Prices have been falling on a national basis for close to 12 months now. You cannot deny that. It is happening now.

    We are not different either, we have embraced credit expansion and banks here also lowered their lending standards to dole out mortgages to all and sundry. In fact the closer you look at our property market the easier it is to see how we have committed the same sins that created housing bubbles in other countries.

    Where is the collapse – open your eyes, the evidence is clear to see for all. By 2016 we will be in the same sorry state as the countries you have mentioned above.

  8. David Collyer15-12-2011

    @ Glenn: My prediction is categoric as to scale and and time. I say land prices – the land component of property prices – will halve in real terms over five or six years. Further, I say we entered this correction phase in March 2011. I have made this prediction in these terms in all fora. I am not aware of having modified the prediction in any way.

    The prediction is subject to the government not taking precipitate action, a matter which cannot be anticipated. A First Home Vendor’s Scheme of similar scale to previous initiatives would not change the outcome. A Zero Interest Rate Policy would not change the outcome. Massive Quantitative Easing would not change the outcome.

    I do not give an undertaking to walk in my undies to Mt Koscuisko if I am wrong. My future economic wellbeing IS dependent on my prediction in that I intend to take advantage of the fall and buy in about five years time. I have previously owned three properties.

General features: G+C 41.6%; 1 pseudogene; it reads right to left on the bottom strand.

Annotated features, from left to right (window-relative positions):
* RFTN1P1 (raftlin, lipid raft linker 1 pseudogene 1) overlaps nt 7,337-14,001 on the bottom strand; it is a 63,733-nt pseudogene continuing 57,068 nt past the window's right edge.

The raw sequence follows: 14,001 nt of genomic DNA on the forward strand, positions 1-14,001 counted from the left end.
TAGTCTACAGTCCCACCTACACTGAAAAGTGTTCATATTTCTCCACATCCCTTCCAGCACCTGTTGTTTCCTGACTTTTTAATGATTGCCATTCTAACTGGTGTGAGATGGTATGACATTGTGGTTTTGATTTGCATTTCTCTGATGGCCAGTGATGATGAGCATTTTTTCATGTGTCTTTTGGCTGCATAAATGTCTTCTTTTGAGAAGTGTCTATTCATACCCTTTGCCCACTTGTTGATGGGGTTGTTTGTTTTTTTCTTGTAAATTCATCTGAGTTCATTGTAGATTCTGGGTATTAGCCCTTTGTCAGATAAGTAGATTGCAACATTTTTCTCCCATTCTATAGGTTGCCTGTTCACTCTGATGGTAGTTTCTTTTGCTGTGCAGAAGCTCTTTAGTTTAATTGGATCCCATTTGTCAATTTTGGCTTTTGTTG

I believe Treasury and the RBA are actively planning ways to minimise the damage to the wider Australian economy the bursting of The Great Australian Land Bubble will cause. They do not plan to stand in the way of this massive force.

  9. Mr. Ploppy12-01-2012

    The scourge of globalisation has initiated a global race to the bottom for wages and conditions never seen before in history. Never before in my knowledge has productive capacity been freely removed from a civilisation, and an empire and given to somebody else. Other than slavery of course, but this time it’s different. We don’t own the countries and people that our productive capacity was freely given to.

    Now it has become obvious that we need to actually produce and sell tangible products to survive economically. Surely therefore wages and standards of living now must fall to match those of our main competitors in order to gain global market share. So too must working conditions and production and management techniques adjust to match those in our competitor nations.

    There is much pain in store for the developed world which has squandered their competitive advantage built by their forefathers during the industrial age, and selling it off to the lowest bidder.

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https://prosper.org.au/2011/12/13/change-or-suffer/